1715: "Household Tips"

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Re: 1715: "Household Tips"

Postby Soupspoon » Fri Aug 05, 2016 9:20 am UTC

My windows fell out once. It turned out the glazier had mixed up window putty with toothpaste. Tried to get him to fix it, but he wouldn't speak to me afterwards...

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Re: 1715: "Household Tips"

Postby speising » Fri Aug 05, 2016 11:51 am UTC

Neil_Boekend wrote:Now if the windows open outward instead of inward I see a risk of having a window tumbling down a 5 story building. I have never seen them open outwards, but that may be due to Dutch building code.


Ha. In my school, we had huge side sliding metal windows. I once managed to let a panel jump out of its groove and onto the windowsill, hanging precipitously over the teacher's parking lot 4 storeys below, only held by my hastily grabbing hand.
The other children, instead of jumping to my help, just stood around laughing and waiting for me to resolve my predicament one way or the other ...

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Re: 1715: "Household Tips"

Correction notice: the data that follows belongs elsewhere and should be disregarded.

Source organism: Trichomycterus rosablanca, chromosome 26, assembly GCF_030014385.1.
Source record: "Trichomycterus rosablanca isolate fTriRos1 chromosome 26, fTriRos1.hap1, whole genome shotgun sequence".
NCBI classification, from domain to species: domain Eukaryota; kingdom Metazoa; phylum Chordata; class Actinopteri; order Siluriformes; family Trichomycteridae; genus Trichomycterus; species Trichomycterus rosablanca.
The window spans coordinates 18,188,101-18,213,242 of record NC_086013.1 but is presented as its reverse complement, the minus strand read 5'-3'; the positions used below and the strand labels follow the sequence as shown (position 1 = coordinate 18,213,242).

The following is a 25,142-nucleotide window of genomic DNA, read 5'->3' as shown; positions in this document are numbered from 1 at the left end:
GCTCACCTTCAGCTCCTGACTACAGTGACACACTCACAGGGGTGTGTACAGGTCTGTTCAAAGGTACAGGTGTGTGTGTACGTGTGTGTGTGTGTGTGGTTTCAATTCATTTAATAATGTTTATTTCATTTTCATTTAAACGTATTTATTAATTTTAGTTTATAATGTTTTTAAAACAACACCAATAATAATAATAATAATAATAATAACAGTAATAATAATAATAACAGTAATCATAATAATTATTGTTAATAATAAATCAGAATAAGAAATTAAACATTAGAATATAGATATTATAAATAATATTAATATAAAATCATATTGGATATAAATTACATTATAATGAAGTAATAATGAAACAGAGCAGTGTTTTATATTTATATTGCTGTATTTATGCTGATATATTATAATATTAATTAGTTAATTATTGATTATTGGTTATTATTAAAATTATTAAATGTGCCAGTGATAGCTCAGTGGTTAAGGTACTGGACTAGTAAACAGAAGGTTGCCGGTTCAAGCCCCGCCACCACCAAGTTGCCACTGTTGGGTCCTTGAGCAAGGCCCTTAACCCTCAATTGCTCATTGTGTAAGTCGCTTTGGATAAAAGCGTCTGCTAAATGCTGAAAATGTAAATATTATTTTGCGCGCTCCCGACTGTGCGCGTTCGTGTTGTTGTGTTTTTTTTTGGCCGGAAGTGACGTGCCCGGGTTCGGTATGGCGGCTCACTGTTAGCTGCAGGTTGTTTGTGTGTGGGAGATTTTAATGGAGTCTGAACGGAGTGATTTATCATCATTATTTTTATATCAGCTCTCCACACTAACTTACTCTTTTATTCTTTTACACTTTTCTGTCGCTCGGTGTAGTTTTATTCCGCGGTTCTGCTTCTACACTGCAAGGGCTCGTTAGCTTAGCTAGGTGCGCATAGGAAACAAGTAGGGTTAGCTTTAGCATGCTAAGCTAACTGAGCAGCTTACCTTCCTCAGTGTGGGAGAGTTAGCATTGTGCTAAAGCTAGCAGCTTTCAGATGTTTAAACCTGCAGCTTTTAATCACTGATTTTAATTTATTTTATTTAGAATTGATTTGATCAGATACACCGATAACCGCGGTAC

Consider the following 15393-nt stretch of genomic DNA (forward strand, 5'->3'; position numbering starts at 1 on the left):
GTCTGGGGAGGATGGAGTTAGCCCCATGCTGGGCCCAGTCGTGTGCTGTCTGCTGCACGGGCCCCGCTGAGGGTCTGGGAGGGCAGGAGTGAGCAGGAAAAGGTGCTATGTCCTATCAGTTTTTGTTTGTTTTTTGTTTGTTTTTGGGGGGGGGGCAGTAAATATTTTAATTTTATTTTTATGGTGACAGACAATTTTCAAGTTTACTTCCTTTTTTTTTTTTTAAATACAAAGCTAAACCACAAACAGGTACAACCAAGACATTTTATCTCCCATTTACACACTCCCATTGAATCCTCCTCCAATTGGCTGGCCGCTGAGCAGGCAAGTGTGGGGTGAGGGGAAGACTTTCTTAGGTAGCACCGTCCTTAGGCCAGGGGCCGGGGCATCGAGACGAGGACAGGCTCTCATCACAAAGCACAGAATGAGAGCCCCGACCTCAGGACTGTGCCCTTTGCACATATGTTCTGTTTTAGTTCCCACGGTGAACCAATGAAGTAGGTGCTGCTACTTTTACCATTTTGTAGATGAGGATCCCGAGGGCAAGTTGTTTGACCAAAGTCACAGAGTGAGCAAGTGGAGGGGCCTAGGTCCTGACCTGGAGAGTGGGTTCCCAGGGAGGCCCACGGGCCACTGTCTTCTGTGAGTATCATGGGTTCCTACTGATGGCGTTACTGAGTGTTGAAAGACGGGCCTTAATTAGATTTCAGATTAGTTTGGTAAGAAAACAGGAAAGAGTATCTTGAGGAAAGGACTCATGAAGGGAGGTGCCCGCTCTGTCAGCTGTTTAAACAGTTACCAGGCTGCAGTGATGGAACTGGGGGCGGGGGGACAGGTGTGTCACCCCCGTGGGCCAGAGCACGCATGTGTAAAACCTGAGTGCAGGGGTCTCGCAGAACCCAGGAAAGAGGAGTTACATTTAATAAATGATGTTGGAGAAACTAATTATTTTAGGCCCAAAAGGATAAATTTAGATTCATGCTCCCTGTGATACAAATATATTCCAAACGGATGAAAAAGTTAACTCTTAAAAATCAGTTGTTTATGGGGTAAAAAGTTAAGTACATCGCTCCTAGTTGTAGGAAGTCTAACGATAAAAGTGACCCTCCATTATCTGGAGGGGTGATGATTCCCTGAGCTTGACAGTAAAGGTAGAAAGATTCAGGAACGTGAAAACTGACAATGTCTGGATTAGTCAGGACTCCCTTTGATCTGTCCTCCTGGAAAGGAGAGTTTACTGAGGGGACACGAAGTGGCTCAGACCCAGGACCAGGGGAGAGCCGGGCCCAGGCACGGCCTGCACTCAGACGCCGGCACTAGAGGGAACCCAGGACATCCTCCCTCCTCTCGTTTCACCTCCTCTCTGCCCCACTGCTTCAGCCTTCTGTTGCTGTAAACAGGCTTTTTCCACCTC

Postby The Moomin » Fri Aug 05, 2016 2:19 pm UTC

addams wrote:
BytEfLUSh wrote:Huh, panel #2 is well timed for me. Two days ago, my dad was making attempting to make french fries on a stove when suddenly, "for no reason", the cooking oil caught fire. That was the first flash of light I saw, followed by another, much brighter, presumably as my dad tried to put out the fire by pouring water on it (though he denies that) as I ran towards the kitchen. Remarkably, he was not injured at all and the only damage was the melted fire alarm as it was right above the fire. Well, the walls need repainting, too. And the wooded frame of the door was kind of badly burned. The french fries were also ruined.

Yes.
That's a great story.

People don't do much of that, anymore.
I'm glad your Dad is keeping up tradition.


Our office used to be constructed from two terraced houses that are knocked through to form one weirdly connected building. Next door was a residential house that was rented out.

One day, sometime within the last decade (The passing of years is pretty much meaningless here) we came in and were told there had been a chip pan fire next door, and the fire brigade had had to be called in. It reminded us of being young and in the 80s, nostalgic for a simpler form of disaster.
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Re: 1715: "Household Tips"

Postby addams » Fri Aug 05, 2016 2:32 pm UTC

Neil_Boekend wrote:
CharlieP wrote:
somitomi wrote:
Grop wrote:I had forgotten that guillotin windows were popular in the US.

I find that strange too, but then I realise our windows fall out, if you move the handle while they're open. I think the reason for the different windows is more cultural than practical.

Um, what?